Gaye Su Akyol: Istikrarli Hayal Hakikattir – album review
Gaye Su Akyol
Istikrarli Hayal Hakikattir
LP / CD / DL
Turkish singer, songwriter and producer releases her third album. Louder Than War’s Paul Scott-Bates reviews.
Two years in the making since her last album Hologram Imparatorlugu, Gaye Su Akyol finally follows up with and album well worth the wait. Istikrarli Hayal Hakikattir (Consistent Fantasy Is Reality) aims to present itself as an album supporting feminism and revolution in an industry still seemingly dominated and controlled by masculinity.
With influences ranging from Anatolian pop/rock to surf to Kurt Cobain, the title track heads off this ten piece collection with effects that maybe wouldn’t go amiss in a 70s sci-fi tv show soon to be joined by a more traditional sounding Turkish riff. Gaye’s voice is entrancing, working like an additional instrument it peaks and falls against some wonderful guitar work and addictive play. It ventures into the dark with the occasional nod perhaps to The Doors and is jam-packed with twists and turns along a much varied route. Male voices appear in choral form in a slightly ironic way and the album begins its journey.
And, what a journey it is. A conventional grounding of guitar, drums and bass is accompanied by violin, oud and baglama making for an interesting sound combination which continues through the album. Written about the people, pain and dreams of the countries she has visited, Akyol presents a very varied work. Laziko takes us to a surf sound and Golgenle Bir Basima is a slow, emotionally charged piece almost sounding like a faster track has been slowed down. It’s wonderful.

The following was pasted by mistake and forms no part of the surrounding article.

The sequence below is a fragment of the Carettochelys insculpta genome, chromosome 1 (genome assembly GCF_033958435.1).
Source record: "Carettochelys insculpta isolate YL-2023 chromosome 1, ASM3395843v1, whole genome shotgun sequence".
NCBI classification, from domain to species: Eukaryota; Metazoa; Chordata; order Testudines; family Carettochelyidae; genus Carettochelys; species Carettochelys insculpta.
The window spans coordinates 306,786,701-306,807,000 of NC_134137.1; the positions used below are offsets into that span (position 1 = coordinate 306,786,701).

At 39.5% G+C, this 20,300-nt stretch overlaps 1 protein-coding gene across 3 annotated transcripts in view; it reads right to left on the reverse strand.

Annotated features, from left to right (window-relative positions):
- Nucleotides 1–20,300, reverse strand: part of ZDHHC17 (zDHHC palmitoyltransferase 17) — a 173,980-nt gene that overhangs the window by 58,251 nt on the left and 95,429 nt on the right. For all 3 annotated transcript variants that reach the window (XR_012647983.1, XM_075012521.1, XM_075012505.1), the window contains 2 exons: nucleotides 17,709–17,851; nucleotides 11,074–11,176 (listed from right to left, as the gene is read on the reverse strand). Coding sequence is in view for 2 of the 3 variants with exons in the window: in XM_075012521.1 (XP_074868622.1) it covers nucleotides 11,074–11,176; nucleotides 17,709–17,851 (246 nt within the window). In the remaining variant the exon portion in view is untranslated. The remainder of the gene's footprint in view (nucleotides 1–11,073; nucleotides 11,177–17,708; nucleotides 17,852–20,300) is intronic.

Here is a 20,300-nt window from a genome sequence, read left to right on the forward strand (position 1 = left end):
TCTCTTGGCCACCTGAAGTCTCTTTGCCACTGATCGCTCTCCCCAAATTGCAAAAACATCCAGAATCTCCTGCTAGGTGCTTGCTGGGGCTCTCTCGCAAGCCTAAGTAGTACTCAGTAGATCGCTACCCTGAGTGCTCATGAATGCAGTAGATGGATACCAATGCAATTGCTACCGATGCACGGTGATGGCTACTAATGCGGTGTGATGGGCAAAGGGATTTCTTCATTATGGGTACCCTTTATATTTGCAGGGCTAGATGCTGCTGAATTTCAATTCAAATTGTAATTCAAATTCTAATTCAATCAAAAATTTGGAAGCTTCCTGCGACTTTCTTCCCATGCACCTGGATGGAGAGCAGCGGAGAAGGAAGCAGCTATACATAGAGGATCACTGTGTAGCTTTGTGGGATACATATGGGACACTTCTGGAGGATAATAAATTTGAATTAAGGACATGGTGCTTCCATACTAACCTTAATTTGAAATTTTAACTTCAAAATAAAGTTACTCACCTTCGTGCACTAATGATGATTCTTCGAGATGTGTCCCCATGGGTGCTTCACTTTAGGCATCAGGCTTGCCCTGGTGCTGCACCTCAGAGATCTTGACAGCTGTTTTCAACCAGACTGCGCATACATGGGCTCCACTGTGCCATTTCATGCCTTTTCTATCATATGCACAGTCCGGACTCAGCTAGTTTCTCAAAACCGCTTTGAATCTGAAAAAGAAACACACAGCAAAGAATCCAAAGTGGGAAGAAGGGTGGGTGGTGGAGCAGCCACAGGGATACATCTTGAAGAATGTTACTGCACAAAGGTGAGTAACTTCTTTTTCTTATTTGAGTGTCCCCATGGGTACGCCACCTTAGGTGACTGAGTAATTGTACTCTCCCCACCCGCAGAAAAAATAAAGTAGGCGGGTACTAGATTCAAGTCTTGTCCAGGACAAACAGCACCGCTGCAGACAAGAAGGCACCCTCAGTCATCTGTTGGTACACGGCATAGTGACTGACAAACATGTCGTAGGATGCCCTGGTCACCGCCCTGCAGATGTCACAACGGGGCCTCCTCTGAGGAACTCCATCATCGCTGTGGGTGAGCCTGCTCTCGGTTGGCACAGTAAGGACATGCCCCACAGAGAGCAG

For a brief moment, the brass intro to Meftunum Sana could be from 2001 A Space Odyssey as once again, the breathy, enigmatic vocals take centre stage. The brass section takes the track on a new route adding life and feeling as vocals echo and percussion makes a perfect entrance and, an electro interlude precedes a wild and eclectic finale.
What Gaye Su Akyol has achieved with this album has to be applauded, a recent appearance at the WOMAD festival in July of this year will have added to her credentials and no doubt increased her ever growing fanbase. The inclusion of Hemserim Memleket Nire, a cover version of a song made famous by psychedelic composer Baris Manco blends in well and is a good choice to run a parallel with the other tracks.
Halimiz Itten Beter closes an album of impressive quality and further enhances the talent available from Akyol. Well worth checking out.
All words via Paul Scott-Bates. More of Paul’s writing on Louder Than War can be found at his author’s archive. Paul’s website is hiapop Blog and you can follow him on Twitter here, and on Facebook here.